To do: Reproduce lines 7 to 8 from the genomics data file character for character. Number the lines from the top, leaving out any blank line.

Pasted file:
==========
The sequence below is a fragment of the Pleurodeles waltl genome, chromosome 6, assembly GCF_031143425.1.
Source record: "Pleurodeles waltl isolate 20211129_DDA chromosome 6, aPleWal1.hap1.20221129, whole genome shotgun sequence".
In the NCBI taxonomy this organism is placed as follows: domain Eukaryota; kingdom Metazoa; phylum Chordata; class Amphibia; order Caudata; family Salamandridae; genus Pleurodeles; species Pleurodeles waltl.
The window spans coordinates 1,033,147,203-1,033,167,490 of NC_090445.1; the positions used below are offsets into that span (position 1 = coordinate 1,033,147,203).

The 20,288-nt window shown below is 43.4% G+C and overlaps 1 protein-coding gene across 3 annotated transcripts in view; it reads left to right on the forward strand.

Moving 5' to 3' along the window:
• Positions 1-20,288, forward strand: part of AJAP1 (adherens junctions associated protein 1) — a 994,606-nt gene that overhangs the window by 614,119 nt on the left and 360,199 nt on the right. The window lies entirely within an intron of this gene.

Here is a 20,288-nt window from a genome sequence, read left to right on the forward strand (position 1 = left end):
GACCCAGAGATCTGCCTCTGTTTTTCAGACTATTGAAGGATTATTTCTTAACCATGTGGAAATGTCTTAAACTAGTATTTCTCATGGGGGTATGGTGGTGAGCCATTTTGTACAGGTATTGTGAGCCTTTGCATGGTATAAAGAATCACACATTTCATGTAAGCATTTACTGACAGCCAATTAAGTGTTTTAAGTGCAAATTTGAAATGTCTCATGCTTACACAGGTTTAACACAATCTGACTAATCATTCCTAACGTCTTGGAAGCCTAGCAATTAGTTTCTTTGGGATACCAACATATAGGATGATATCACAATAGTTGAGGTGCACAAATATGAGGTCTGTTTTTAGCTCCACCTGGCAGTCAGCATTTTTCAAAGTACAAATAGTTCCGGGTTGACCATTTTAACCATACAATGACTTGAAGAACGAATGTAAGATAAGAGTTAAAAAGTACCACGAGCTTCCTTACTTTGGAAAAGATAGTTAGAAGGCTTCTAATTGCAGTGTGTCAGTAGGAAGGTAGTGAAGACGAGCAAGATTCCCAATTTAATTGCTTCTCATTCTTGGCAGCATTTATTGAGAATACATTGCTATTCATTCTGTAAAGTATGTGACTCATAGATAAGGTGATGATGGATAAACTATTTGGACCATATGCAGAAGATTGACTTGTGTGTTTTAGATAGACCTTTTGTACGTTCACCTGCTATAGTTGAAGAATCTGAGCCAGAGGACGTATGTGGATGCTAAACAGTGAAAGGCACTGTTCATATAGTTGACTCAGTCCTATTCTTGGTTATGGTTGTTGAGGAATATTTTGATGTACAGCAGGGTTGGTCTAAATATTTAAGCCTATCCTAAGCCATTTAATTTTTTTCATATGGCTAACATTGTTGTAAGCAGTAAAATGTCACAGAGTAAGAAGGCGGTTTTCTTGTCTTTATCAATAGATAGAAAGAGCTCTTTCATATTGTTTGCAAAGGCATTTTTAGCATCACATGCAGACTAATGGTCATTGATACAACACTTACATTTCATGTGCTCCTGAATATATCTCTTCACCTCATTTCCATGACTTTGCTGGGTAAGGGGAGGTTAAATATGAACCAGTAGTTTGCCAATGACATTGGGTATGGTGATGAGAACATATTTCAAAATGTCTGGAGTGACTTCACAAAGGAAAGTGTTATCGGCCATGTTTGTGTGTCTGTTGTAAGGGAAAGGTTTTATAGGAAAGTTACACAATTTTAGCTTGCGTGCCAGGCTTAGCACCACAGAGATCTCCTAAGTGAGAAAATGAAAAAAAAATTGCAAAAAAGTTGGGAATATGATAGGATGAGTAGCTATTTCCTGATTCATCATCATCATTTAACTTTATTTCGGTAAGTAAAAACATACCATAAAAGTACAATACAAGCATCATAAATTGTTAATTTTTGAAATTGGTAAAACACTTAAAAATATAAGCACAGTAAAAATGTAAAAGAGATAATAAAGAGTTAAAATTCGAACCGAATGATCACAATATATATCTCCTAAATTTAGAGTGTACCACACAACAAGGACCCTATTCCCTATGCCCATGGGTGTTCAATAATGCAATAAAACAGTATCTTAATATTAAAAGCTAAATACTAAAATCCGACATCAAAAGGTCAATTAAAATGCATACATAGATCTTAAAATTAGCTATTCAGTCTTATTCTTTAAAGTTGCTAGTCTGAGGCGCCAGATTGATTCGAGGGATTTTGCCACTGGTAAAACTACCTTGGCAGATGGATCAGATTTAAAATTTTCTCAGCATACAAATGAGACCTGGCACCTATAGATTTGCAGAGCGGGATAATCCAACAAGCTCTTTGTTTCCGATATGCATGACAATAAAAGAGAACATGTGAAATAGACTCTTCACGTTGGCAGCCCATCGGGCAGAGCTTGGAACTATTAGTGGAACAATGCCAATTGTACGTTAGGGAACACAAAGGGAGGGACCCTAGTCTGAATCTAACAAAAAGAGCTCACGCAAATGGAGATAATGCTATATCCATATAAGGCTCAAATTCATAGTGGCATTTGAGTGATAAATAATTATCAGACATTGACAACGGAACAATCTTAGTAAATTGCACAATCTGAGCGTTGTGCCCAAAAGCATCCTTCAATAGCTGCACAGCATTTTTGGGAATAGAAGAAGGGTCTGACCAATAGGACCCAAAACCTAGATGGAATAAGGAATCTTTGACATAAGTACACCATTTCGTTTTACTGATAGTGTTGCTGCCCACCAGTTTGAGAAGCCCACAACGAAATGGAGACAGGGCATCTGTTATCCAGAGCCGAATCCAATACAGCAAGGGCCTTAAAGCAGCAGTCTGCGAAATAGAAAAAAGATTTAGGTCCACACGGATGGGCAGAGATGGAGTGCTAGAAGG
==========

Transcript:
• Positions 1-20,288, forward strand: part of AJAP1 (adherens junctions associated protein 1) — a 994,606-nt gene that overhangs the window by 614,119 nt on the left and 360,199 nt on the right. The window lies entirely within an intron of this gene.

Here is a 20,288-nt window from a genome sequence, read left to right on the forward strand (position 1 = left end):